SXSW is a good way into the music industry. It's more for people who want to break their careers and showcase their talent.

Are you focused on certain styles of music?

No, we have all styles of music - even a lot of underground scene things, such as death metal, trash metal, hardcore or punk for example. There is a list of styles as long as your arm. There is even contemporary classical music.

So if I want to be part of SXSW, what do I have to do – how much would it cost me?

Bands apply online for showcases at SXSW, between August and October. It costs $35 to apply. The deadline for the submission for next year is end of October 2009. Bands are invited to perform between November and January. We have got about 2000 bands playing this year, and we had about 12,000 applications.

Those 2000 bands have to get themselves there. They have to pay for their flights. Bands that are playing on the same shows are sharing the costs of the backline. Obviously, if bands want any specific item that they cannot share, they have the pay for those themselves. We provide the staging and the lightning. The bands need working visas to play at SXSW.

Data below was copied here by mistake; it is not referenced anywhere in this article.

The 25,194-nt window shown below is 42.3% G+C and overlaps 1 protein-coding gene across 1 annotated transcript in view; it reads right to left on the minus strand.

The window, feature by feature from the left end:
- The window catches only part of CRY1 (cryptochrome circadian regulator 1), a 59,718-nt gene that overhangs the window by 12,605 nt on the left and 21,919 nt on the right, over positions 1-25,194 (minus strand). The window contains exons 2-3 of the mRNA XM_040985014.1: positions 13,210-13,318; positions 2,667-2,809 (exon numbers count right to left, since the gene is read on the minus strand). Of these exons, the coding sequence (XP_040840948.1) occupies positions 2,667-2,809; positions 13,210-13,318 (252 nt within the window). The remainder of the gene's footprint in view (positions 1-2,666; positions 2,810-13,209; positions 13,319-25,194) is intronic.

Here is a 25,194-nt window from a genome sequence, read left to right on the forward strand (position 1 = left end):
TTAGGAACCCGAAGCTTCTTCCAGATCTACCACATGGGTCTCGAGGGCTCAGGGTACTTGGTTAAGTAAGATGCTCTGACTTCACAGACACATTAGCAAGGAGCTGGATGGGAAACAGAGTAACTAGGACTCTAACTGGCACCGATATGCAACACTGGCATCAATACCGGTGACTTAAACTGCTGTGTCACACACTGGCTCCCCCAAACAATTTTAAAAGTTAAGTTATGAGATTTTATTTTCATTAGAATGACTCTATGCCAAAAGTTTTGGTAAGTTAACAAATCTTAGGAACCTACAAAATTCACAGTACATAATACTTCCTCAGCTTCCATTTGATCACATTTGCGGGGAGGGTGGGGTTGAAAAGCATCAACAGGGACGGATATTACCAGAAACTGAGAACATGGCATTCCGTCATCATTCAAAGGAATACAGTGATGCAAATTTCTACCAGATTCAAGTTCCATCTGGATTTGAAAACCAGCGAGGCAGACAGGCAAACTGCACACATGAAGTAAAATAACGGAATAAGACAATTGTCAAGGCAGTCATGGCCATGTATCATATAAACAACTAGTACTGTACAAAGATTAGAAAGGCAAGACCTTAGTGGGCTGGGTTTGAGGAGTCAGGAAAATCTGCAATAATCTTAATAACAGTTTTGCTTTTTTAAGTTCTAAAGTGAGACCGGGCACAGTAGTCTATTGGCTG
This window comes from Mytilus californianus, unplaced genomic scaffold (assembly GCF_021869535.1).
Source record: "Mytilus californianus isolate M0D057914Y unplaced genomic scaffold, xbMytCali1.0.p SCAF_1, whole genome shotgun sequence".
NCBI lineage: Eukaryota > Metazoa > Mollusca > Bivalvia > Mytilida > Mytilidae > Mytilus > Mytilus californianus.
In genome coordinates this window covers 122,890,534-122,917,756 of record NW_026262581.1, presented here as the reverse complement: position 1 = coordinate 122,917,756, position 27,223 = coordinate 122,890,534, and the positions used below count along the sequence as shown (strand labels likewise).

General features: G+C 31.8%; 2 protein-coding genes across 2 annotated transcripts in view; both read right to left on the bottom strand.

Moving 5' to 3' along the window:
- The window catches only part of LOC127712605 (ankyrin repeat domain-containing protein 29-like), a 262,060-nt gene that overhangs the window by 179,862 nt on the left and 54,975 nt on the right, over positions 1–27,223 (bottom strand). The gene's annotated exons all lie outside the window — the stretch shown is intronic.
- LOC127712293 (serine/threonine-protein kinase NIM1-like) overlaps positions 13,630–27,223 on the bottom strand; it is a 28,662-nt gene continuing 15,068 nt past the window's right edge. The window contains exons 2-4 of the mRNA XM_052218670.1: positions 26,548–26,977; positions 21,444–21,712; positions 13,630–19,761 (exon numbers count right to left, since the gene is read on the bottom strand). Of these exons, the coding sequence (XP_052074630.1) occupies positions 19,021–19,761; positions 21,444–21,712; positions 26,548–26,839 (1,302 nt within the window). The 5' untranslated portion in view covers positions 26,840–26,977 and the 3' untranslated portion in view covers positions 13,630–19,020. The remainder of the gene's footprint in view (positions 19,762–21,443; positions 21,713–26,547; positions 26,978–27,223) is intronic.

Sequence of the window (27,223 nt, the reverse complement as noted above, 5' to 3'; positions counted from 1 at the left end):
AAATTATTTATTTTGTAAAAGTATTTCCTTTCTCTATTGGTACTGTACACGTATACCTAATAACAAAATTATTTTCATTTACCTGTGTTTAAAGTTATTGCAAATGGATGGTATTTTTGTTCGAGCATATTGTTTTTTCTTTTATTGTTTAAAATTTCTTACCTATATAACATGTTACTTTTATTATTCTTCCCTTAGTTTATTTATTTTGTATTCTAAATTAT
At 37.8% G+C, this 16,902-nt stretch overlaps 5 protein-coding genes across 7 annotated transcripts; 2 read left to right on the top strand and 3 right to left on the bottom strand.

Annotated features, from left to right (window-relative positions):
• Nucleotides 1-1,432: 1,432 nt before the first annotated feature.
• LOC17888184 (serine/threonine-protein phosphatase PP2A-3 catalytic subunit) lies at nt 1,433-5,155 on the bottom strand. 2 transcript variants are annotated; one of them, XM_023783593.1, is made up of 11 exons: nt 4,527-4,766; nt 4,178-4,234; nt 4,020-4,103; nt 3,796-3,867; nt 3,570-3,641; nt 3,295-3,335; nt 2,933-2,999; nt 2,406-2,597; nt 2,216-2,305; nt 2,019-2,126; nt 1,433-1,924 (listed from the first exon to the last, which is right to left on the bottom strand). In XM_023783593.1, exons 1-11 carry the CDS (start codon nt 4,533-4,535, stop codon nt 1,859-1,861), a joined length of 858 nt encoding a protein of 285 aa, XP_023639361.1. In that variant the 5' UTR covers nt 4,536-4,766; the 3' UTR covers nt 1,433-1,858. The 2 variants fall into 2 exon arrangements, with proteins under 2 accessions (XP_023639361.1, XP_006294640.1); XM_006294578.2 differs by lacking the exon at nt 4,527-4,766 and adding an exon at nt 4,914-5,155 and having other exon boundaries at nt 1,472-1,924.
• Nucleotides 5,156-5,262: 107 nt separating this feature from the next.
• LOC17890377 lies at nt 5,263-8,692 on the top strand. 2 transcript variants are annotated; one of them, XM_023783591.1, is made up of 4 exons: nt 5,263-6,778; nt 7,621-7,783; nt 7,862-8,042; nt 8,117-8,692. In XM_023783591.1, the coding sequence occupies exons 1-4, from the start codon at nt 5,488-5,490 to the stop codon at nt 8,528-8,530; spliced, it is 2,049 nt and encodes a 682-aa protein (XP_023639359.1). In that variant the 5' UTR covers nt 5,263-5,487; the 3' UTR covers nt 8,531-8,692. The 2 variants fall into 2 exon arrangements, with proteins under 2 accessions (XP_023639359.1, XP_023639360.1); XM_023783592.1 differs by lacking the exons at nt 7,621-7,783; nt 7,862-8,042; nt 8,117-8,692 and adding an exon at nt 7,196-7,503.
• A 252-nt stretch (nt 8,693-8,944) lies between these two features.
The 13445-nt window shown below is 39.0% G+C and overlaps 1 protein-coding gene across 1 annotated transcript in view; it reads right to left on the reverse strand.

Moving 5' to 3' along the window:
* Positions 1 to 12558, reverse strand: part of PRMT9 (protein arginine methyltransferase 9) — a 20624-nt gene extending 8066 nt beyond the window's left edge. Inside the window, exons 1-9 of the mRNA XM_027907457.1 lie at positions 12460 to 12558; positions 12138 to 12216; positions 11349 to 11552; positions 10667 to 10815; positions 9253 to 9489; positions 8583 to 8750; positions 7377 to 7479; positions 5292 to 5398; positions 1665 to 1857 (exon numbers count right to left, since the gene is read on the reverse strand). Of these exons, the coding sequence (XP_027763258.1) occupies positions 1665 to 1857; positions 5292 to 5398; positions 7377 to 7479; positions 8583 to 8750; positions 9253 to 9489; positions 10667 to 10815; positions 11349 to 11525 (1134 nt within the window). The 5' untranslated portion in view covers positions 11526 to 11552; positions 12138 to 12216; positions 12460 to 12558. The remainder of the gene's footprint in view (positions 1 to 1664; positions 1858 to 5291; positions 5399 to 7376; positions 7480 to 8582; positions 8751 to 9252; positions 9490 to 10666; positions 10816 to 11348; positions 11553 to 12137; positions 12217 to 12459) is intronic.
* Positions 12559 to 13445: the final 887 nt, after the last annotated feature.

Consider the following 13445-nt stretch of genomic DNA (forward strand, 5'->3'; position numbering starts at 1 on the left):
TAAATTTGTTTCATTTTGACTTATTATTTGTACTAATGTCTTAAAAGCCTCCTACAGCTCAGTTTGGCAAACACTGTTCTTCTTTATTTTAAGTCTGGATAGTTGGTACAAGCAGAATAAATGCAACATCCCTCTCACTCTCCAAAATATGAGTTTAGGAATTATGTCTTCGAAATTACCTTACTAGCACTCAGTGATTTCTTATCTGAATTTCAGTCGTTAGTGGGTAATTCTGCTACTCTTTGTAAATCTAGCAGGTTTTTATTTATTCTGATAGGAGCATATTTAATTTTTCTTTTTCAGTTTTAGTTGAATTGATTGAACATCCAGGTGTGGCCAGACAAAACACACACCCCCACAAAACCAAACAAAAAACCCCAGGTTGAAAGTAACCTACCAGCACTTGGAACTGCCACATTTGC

So would you be able to just go to your local American embassy and say, we want to play at SXSW can we have a working visa?

That is not really the route to go. We work with agencies that we recommend to people to help them go through the process. For example Traffic Control, Tamizdat or Ron Zeelens. There are a handful of immigration advisers. Bands that try to do it themselves generally fail. You need help to do that and you have to pay for that help.

If you are from the European Union for example, is it illegal to just go on a tourist Visa?

All the immigration officers and points of entry know about SXSW. So if a band comes through with their guitars and say, "No, we are not playing. We are just bringing our guitars to jam on the street," they will be turned back. If you plan to have a long career travelling internationally, you've got to play it right from the start.